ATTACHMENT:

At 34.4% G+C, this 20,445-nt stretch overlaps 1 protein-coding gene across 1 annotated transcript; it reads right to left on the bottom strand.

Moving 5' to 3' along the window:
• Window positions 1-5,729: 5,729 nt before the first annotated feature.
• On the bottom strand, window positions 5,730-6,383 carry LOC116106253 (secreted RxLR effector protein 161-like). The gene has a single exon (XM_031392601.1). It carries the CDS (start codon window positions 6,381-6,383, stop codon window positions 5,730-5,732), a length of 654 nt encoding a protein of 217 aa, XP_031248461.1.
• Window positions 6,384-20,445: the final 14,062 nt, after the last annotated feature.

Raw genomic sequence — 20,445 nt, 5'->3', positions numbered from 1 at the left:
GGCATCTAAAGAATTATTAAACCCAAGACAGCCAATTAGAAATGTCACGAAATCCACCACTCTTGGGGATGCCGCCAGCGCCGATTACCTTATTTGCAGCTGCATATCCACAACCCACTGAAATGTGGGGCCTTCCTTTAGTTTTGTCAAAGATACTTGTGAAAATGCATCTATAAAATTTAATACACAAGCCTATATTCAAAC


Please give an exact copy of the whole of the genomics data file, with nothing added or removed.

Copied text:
At 34.4% G+C, this 20,445-nt stretch overlaps 1 protein-coding gene across 1 annotated transcript; it reads right to left on the bottom strand.

Moving 5' to 3' along the window:
• Window positions 1-5,729: 5,729 nt before the first annotated feature.
• On the bottom strand, window positions 5,730-6,383 carry LOC116106253 (secreted RxLR effector protein 161-like). The gene has a single exon (XM_031392601.1). It carries the CDS (start codon window positions 6,381-6,383, stop codon window positions 5,730-5,732), a length of 654 nt encoding a protein of 217 aa, XP_031248461.1.
• Window positions 6,384-20,445: the final 14,062 nt, after the last annotated feature.

Raw genomic sequence — 20,445 nt, 5'->3', positions numbered from 1 at the left:
GGCATCTAAAGAATTATTAAACCCAAGACAGCCAATTAGAAATGTCACGAAATCCACCACTCTTGGGGATGCCGCCAGCGCCGATTACCTTATTTGCAGCTGCATATCCACAACCCACTGAAATGTGGGGCCTTCCTTTAGTTTTGTCAAAGATACTTGTGAAAATGCATCTATAAAATTTAATACACAAGCCTATATTCAAAC